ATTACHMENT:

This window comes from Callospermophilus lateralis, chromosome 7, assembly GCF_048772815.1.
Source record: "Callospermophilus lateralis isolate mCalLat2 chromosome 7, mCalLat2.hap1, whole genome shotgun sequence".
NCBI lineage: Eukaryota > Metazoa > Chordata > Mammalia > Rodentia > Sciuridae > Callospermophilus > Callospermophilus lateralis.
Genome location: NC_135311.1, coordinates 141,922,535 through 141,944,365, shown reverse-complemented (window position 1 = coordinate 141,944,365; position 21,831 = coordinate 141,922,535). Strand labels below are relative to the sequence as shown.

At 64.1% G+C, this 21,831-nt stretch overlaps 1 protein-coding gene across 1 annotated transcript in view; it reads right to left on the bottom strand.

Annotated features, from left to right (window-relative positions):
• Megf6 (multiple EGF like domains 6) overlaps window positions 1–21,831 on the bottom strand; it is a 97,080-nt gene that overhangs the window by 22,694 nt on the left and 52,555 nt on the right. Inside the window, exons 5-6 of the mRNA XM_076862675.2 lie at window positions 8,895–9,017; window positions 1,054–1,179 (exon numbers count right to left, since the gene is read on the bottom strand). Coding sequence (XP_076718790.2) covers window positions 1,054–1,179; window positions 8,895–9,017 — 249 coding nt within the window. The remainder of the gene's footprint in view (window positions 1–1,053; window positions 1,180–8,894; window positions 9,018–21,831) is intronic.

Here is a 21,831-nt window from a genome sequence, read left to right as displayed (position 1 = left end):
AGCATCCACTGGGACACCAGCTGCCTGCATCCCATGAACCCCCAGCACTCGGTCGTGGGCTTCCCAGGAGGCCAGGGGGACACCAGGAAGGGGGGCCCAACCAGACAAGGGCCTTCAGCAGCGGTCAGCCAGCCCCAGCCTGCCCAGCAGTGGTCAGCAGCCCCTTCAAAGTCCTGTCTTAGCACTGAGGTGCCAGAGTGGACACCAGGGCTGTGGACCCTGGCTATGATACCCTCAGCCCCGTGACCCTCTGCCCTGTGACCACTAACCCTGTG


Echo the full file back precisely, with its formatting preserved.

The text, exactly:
This window comes from Callospermophilus lateralis, chromosome 7, assembly GCF_048772815.1.
Source record: "Callospermophilus lateralis isolate mCalLat2 chromosome 7, mCalLat2.hap1, whole genome shotgun sequence".
NCBI lineage: Eukaryota > Metazoa > Chordata > Mammalia > Rodentia > Sciuridae > Callospermophilus > Callospermophilus lateralis.
Genome location: NC_135311.1, coordinates 141,922,535 through 141,944,365, shown reverse-complemented (window position 1 = coordinate 141,944,365; position 21,831 = coordinate 141,922,535). Strand labels below are relative to the sequence as shown.

At 64.1% G+C, this 21,831-nt stretch overlaps 1 protein-coding gene across 1 annotated transcript in view; it reads right to left on the bottom strand.

Annotated features, from left to right (window-relative positions):
• Megf6 (multiple EGF like domains 6) overlaps window positions 1–21,831 on the bottom strand; it is a 97,080-nt gene that overhangs the window by 22,694 nt on the left and 52,555 nt on the right. Inside the window, exons 5-6 of the mRNA XM_076862675.2 lie at window positions 8,895–9,017; window positions 1,054–1,179 (exon numbers count right to left, since the gene is read on the bottom strand). Coding sequence (XP_076718790.2) covers window positions 1,054–1,179; window positions 8,895–9,017 — 249 coding nt within the window. The remainder of the gene's footprint in view (window positions 1–1,053; window positions 1,180–8,894; window positions 9,018–21,831) is intronic.

Here is a 21,831-nt window from a genome sequence, read left to right as displayed (position 1 = left end):
AGCATCCACTGGGACACCAGCTGCCTGCATCCCATGAACCCCCAGCACTCGGTCGTGGGCTTCCCAGGAGGCCAGGGGGACACCAGGAAGGGGGGCCCAACCAGACAAGGGCCTTCAGCAGCGGTCAGCCAGCCCCAGCCTGCCCAGCAGTGGTCAGCAGCCCCTTCAAAGTCCTGTCTTAGCACTGAGGTGCCAGAGTGGACACCAGGGCTGTGGACCCTGGCTATGATACCCTCAGCCCCGTGACCCTCTGCCCTGTGACCACTAACCCTGTG